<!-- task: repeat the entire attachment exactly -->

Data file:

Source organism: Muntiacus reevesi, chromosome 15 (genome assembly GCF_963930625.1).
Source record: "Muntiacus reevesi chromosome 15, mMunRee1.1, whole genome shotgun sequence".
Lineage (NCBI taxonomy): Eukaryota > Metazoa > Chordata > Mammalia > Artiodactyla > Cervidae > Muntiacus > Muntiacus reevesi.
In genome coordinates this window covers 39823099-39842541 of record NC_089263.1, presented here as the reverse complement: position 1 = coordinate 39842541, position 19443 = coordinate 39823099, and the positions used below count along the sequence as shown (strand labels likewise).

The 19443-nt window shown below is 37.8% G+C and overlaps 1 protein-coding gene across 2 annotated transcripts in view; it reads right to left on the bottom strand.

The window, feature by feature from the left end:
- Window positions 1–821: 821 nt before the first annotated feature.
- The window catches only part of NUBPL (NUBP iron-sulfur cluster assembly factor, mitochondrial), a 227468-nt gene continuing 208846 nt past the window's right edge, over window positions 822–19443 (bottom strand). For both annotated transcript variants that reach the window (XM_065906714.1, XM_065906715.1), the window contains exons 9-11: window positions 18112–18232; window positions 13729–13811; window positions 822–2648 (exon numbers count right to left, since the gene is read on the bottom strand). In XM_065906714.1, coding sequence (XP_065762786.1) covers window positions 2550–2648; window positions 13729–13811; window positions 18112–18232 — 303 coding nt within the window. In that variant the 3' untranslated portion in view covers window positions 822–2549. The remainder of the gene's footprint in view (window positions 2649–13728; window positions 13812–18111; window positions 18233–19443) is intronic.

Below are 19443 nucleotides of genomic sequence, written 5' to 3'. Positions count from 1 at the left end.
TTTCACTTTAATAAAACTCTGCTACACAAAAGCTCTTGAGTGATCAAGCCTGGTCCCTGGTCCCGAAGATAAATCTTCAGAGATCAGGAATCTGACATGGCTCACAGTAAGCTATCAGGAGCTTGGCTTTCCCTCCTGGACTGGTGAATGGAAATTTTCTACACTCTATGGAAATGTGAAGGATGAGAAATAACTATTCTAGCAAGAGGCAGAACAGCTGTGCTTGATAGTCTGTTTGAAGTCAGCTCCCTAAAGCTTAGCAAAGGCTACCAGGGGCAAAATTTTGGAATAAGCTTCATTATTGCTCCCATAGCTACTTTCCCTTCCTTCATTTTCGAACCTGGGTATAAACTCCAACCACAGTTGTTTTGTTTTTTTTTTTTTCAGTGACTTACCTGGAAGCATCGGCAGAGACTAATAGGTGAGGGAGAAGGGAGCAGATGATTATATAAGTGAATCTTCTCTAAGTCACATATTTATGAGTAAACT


Source organism: Muntiacus reevesi, chromosome 15 (genome assembly GCF_963930625.1).
Source record: "Muntiacus reevesi chromosome 15, mMunRee1.1, whole genome shotgun sequence".
Lineage (NCBI taxonomy): Eukaryota > Metazoa > Chordata > Mammalia > Artiodactyla > Cervidae > Muntiacus > Muntiacus reevesi.
In genome coordinates this window covers 39823099-39842541 of record NC_089263.1, presented here as the reverse complement: position 1 = coordinate 39842541, position 19443 = coordinate 39823099, and the positions used below count along the sequence as shown (strand labels likewise).

The 19443-nt window shown below is 37.8% G+C and overlaps 1 protein-coding gene across 2 annotated transcripts in view; it reads right to left on the bottom strand.

The window, feature by feature from the left end:
- Window positions 1–821: 821 nt before the first annotated feature.
- The window catches only part of NUBPL (NUBP iron-sulfur cluster assembly factor, mitochondrial), a 227468-nt gene continuing 208846 nt past the window's right edge, over window positions 822–19443 (bottom strand). For both annotated transcript variants that reach the window (XM_065906714.1, XM_065906715.1), the window contains exons 9-11: window positions 18112–18232; window positions 13729–13811; window positions 822–2648 (exon numbers count right to left, since the gene is read on the bottom strand). In XM_065906714.1, coding sequence (XP_065762786.1) covers window positions 2550–2648; window positions 13729–13811; window positions 18112–18232 — 303 coding nt within the window. In that variant the 3' untranslated portion in view covers window positions 822–2549. The remainder of the gene's footprint in view (window positions 2649–13728; window positions 13812–18111; window positions 18233–19443) is intronic.

Below are 19443 nucleotides of genomic sequence, written 5' to 3'. Positions count from 1 at the left end.
TTTCACTTTAATAAAACTCTGCTACACAAAAGCTCTTGAGTGATCAAGCCTGGTCCCTGGTCCCGAAGATAAATCTTCAGAGATCAGGAATCTGACATGGCTCACAGTAAGCTATCAGGAGCTTGGCTTTCCCTCCTGGACTGGTGAATGGAAATTTTCTACACTCTATGGAAATGTGAAGGATGAGAAATAACTATTCTAGCAAGAGGCAGAACAGCTGTGCTTGATAGTCTGTTTGAAGTCAGCTCCCTAAAGCTTAGCAAAGGCTACCAGGGGCAAAATTTTGGAATAAGCTTCATTATTGCTCCCATAGCTACTTTCCCTTCCTTCATTTTCGAACCTGGGTATAAACTCCAACCACAGTTGTTTTGTTTTTTTTTTTTTCAGTGACTTACCTGGAAGCATCGGCAGAGACTAATAGGTGAGGGAGAAGGGAGCAGATGATTATATAAGTGAATCTTCTCTAAGTCACATATTTATGAGTAAACT